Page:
Markets Today: China wants to curb the Yuan & grow the family

The rising Yuan is clearly a concern for the PBoC who announced measures to tackle it, whilst Chinese authorities are now permitting families to have three children.

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Today’s podcast

Overview: Holiday

  • US and UK holidays make for a dull night as far as market moves are concerned
  • USD soft in quiet trade (BBDY -0.2%) with AUD (+0.3%) and NZD (+0.4%) higher
  • Only one virus death in the UK and zero in England for the first time since March 2020
  • PBoC pushes back on the pace of Yuan strength, three different actions over recent days
  • Coming up today: RBA & pre-GDP partials, CH Caixin PMI, EZ CPI, US ISM, Fed’s Quarles/Brainard

 

If we took a holiday; Took some time to celebrate; Just one day out of life; It would be, it would be so nice”, Madonna 1983

 

Markets were very quiet overnight with both the US and UK out on holidays. Global headlines though were interesting with the UK reporting just one virus death and zero deaths in England for the first time since the pandemic began. The UK’s sharp fall in deaths suggests markets can remain confident on the efficacy of vaccines and of a broader pickup in services consumption and travel. On the back of vaccine optimism and US fiscal stimulus the OECD upgraded its forecasts for global growth to 5.8% this year and 4.4% next year from 5.6% and 4.0% respectively back in March. The other notable development was the PBoC pushing back on the pace of Yuan strength, while China is now allowing people to have three children instead of two in an attempt to boost population growth.

As for market moves, European equities were weaker overnight with the EuroStoxx 50 -0.8% with the DAX also down -0.6%. Weighing on European shares was a sharp 1.3% fall in Deutsche Bank after the WSJ reported the US Fed had told the bank to address persistent shortcomings in its anti-money-laundering controls. Also weighing was German CPI data that came in one-tenth hotter than expected at 2.4% y/y against 2.3% expected, the highest since November 2018. Note Spain was also 2.4% y/y. Hotter than expected CPI adds currency to the view of the ECB tapering its asset purchases earlier than what President Lagarde has said previously (her last comments were that it was “far too early ” to be talking about tapering). US equity futures are also pointing to a negative open.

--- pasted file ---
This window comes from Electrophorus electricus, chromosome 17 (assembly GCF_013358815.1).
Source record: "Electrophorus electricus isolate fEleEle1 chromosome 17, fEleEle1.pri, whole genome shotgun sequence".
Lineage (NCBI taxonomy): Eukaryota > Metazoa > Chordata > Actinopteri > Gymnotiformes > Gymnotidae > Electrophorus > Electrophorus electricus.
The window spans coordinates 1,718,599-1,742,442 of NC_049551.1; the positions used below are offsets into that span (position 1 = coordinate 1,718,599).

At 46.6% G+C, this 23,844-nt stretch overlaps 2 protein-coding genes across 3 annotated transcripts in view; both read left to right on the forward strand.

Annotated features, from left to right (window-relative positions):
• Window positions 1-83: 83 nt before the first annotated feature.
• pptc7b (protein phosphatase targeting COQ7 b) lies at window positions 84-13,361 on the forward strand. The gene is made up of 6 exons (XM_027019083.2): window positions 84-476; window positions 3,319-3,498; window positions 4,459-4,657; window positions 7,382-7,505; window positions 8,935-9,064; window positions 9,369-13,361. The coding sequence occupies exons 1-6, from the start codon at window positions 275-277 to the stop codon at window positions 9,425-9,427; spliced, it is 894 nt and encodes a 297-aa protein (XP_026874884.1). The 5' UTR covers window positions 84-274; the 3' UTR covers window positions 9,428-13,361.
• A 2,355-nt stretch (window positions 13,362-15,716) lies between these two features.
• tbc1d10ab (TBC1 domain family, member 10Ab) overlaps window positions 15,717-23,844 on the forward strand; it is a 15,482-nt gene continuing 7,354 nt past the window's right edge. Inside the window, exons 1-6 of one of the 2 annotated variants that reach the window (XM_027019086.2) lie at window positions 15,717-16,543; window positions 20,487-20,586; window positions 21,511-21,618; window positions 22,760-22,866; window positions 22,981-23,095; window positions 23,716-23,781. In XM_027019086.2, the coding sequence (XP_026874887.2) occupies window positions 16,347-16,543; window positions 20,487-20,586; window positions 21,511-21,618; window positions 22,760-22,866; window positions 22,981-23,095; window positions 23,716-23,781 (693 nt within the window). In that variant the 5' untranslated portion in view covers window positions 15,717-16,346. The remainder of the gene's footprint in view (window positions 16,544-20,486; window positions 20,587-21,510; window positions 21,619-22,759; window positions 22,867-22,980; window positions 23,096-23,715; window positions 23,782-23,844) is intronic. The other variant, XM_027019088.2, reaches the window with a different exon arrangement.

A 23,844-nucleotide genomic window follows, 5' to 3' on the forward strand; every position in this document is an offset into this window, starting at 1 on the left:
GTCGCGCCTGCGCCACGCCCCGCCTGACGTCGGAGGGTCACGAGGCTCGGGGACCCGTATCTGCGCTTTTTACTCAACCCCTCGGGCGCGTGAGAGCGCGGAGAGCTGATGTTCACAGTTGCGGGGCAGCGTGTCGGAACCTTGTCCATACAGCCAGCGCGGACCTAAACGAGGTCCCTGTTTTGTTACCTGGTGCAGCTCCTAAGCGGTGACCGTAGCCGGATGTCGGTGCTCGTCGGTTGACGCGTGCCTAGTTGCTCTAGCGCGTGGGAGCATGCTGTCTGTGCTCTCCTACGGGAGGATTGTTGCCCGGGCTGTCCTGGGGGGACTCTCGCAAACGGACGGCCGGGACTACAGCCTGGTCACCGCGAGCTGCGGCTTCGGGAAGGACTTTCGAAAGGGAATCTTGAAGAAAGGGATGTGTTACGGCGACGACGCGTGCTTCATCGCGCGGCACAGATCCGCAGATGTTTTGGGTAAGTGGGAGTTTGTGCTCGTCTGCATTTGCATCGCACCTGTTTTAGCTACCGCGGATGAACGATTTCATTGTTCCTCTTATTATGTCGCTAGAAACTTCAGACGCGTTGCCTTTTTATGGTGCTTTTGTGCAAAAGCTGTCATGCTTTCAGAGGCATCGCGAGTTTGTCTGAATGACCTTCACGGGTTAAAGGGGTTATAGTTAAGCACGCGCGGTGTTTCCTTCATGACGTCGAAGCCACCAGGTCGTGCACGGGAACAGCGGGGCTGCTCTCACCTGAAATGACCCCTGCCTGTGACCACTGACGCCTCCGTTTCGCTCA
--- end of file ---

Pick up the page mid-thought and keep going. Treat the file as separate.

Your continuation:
Rate moves have also been modest with German 10yr yields -0.4bps to -0.19%. Over the past month it has been another range-bound month with the US 10yr trading in a 20-25bps range with the US 10yr yield only 3bps below its end April level, while the AU 10yr future is 6bps lower in yield. Delving into the implied inflation breakeven in the US suggests a more nuanced story with the implied 10yr inflation breakeven up 4.2bps to 2.45% and suggests markets are still worried about the potential for inflation to lift. A downward sloping BEI and inflation swaps curve though does suggest the market thinks the lift in inflation will be temporary.

In FX, the biggest piece of news was the PBoC pushing back on the pace of Yuan strength. Three actions have been taken since Sunday, including: (1) a former PBoC officials being quoted in Xinhua of stating China should prevent huge short-term inflows, which could push up the yuan and hurt competitiveness of exports; (2) the PBoC raising the reserve requirement for banks’ foreign exchange deposits to 7% from 5%; and (3) fixing the Yuan reference rate at 6.3682 per dollar against the consensus of 6.3656. USD/CNY took a peek below 6.36 yesterday, a fresh three-year low, before weakening and ending the session close to 6.37.